January 30 (Friday): Walked 2.5 miles with 22.7 pounds. Reweighed gear and found that, for whatever reasons, the weight was not exactly what I thought it had been, indicating that I probably need to verify this every few days. 
January 31 (Saturday): Cold and raining steadily and I have been achy but broke out the Gore-Tex and walked 0.6 miles up to the mailbox and back. Did not want to end the first month of the year without at least getting in a token walk! 

My goal is to eventually add longer walks as much as once a week and at least once a month, and to gradually increase my load to a regular training weight of 30 pounds and a periodic weight of as much as 50 or 60 pounds. There are certainly people who do a lot more than this, and it is a shadow of what I regularly did when I was an Army infantryman, but I am not competing with anyone but myself and if I can stick with this regimen it will help me to accomplish a number of planned expeditions — to include a 10-day hike up the Northumberland coast of England this summer and a c. 45-day hike along the Camino de Santiago in spring 2016. 

Wednesday, January 28, 2015

Wine Tasting: Principe Strozzi 2010 Chianti

Found this Principe Strozzi 2010 Chianti to be somewhat more complex than other red wines of its ilk and suspect this was a product of it being a five-year-old moderately-aged vintage. It has a light body and is tartly dry with a slightly bitter finish that features hints of sour apple. I was surprised to discover that it has a relatively high alcohol content of 13.5%, as it is not at all hot on the tongue. 

"Our family has left its mark not only on the history of Tuscany, but also on that of Italy and Europe," writes Prince Girolamo Strozzi in what is an especially interesting history of his vineyard's pedigree. "The Strozzi were powerful bankers, statesmen, business leaders, and great rivals of the Medici family. The great politician and philosopher Nicolo Machiavelli began his career as private secretary to our family, but our most famous ancestor is Lisa Gherardini del Giocondo, also known as 'Mona Lisa.' Our estate boasts over 1,000 years of history (it was established in 994) and has been owned by my family since the 15th century. It is now managed by my wife, our two daughters, and me."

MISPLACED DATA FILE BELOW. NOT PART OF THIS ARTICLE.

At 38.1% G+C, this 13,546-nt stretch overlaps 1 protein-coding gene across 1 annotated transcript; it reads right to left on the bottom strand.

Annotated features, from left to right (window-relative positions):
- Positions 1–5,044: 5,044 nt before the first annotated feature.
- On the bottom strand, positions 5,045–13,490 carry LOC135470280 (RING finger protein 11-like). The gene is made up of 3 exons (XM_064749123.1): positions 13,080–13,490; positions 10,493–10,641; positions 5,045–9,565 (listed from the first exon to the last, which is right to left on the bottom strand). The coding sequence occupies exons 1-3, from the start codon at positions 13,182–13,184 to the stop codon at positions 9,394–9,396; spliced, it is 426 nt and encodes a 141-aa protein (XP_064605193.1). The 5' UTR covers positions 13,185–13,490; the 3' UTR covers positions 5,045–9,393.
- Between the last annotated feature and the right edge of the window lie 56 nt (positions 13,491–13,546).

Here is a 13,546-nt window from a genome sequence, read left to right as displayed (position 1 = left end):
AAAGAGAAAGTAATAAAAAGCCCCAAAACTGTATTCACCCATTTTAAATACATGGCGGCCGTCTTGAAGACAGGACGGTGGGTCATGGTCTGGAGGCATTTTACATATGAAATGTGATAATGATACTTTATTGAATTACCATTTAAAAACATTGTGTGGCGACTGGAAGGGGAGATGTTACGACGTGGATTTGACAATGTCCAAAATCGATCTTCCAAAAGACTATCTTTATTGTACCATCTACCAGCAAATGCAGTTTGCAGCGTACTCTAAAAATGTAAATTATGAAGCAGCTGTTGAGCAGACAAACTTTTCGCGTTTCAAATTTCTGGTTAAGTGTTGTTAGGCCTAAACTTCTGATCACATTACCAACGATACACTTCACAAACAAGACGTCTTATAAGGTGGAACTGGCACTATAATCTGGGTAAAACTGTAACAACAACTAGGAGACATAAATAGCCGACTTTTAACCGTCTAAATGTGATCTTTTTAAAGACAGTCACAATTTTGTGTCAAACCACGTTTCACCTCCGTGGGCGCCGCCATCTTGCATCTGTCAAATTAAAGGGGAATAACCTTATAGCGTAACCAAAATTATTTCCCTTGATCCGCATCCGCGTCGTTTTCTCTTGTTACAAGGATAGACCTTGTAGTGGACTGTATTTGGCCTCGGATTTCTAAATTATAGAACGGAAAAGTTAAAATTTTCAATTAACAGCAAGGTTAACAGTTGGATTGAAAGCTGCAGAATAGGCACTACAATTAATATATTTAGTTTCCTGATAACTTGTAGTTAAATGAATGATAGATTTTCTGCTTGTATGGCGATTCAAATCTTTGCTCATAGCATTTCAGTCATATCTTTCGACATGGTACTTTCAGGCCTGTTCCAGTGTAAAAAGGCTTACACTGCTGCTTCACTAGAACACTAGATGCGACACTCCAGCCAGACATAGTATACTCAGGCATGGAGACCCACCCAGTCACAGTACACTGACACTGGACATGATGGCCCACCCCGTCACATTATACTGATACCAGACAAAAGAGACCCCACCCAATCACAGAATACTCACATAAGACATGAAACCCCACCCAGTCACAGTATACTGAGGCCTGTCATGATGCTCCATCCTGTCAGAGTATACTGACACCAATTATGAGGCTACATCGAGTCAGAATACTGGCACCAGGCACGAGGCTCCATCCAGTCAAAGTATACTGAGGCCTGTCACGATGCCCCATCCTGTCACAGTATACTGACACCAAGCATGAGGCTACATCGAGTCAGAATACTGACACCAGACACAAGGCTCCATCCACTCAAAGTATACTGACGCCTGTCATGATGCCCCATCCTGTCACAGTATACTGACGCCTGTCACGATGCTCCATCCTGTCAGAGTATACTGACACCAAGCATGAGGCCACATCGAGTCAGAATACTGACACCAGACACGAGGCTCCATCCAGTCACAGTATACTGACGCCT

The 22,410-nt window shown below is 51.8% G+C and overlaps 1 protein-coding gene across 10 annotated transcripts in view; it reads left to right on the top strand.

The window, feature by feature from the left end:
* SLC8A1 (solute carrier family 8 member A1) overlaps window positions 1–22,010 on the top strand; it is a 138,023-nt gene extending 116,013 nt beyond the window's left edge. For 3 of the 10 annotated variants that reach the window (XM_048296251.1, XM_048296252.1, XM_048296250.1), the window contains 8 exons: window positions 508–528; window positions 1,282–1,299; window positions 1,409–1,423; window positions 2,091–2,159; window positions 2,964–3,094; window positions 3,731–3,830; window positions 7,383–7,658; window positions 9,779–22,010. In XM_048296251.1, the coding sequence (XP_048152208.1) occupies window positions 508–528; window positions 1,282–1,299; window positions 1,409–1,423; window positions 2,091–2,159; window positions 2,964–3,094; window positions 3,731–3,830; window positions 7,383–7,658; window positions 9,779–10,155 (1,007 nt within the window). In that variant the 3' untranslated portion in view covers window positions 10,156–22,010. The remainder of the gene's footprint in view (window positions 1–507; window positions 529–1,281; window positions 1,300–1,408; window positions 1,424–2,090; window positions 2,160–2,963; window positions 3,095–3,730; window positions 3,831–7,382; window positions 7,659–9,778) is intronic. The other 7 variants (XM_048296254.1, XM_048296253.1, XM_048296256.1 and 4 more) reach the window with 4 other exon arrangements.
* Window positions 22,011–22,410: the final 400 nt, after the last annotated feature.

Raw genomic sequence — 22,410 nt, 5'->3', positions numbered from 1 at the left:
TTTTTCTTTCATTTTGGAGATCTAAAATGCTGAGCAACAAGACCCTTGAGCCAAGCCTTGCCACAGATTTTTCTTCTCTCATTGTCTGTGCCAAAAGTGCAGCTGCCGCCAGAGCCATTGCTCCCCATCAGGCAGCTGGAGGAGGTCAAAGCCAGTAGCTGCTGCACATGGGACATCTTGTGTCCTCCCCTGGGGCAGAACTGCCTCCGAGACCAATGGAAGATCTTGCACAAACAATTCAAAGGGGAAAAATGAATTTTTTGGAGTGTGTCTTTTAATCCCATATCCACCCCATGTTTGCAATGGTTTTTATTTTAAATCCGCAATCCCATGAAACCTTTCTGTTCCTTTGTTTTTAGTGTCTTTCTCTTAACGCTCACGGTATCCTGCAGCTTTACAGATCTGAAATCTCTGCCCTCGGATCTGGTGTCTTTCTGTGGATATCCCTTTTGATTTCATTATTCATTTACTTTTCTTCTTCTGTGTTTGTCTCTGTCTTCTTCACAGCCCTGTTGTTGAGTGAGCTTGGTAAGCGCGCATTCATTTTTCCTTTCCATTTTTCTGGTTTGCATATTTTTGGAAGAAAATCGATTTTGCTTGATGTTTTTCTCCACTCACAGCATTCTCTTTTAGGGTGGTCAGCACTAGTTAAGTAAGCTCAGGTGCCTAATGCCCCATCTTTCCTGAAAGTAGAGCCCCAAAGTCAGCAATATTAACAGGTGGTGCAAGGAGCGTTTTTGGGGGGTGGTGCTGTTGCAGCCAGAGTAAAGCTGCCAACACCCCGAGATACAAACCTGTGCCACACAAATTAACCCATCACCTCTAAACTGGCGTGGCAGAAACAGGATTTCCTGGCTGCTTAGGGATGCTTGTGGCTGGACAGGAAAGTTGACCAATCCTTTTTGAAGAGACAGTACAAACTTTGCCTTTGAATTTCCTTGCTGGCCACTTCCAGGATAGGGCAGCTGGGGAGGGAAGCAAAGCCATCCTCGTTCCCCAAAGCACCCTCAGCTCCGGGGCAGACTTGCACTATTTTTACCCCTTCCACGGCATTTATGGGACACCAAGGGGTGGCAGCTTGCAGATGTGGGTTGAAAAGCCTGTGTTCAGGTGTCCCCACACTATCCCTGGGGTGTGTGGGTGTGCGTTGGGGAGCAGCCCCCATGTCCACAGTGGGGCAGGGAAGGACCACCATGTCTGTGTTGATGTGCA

We enjoyed this wine with homemade pasta topped with tomato and sausage sauce and, suffice it to say, they paired perfectly, as one might well expect for a good chianti and an Italian dish. It would also pair nicely with any sort of appropriate cheese, particularly a parmesan or gorgonzola. 

Sunday, January 25, 2015

Wine Tasting: MSH Cellars 2013 Sauvignon Blanc

MSH Cellars 2013 Sauvignon Blanc is a pleasant, light-bodied white wine with a straw coloration and slightly tangy flavor that features hints of pear. 

Initially, this wine presented to me as a decent accompaniment for appropriate food items but to not have enough character to stand on it own, and I adequately enjoyed my first glass of it with my dinner. While I do not generally recommend allowing white wines to breath, however, I ended up leaving this one uncorked after opening it and was quite pleased with how much flavor had emerged by the time I had a second glass. (We probably also did not properly chill this wine to start with and our subsequent glasses of it were notably cooler, and perhaps this helped to achieve its optimum taste).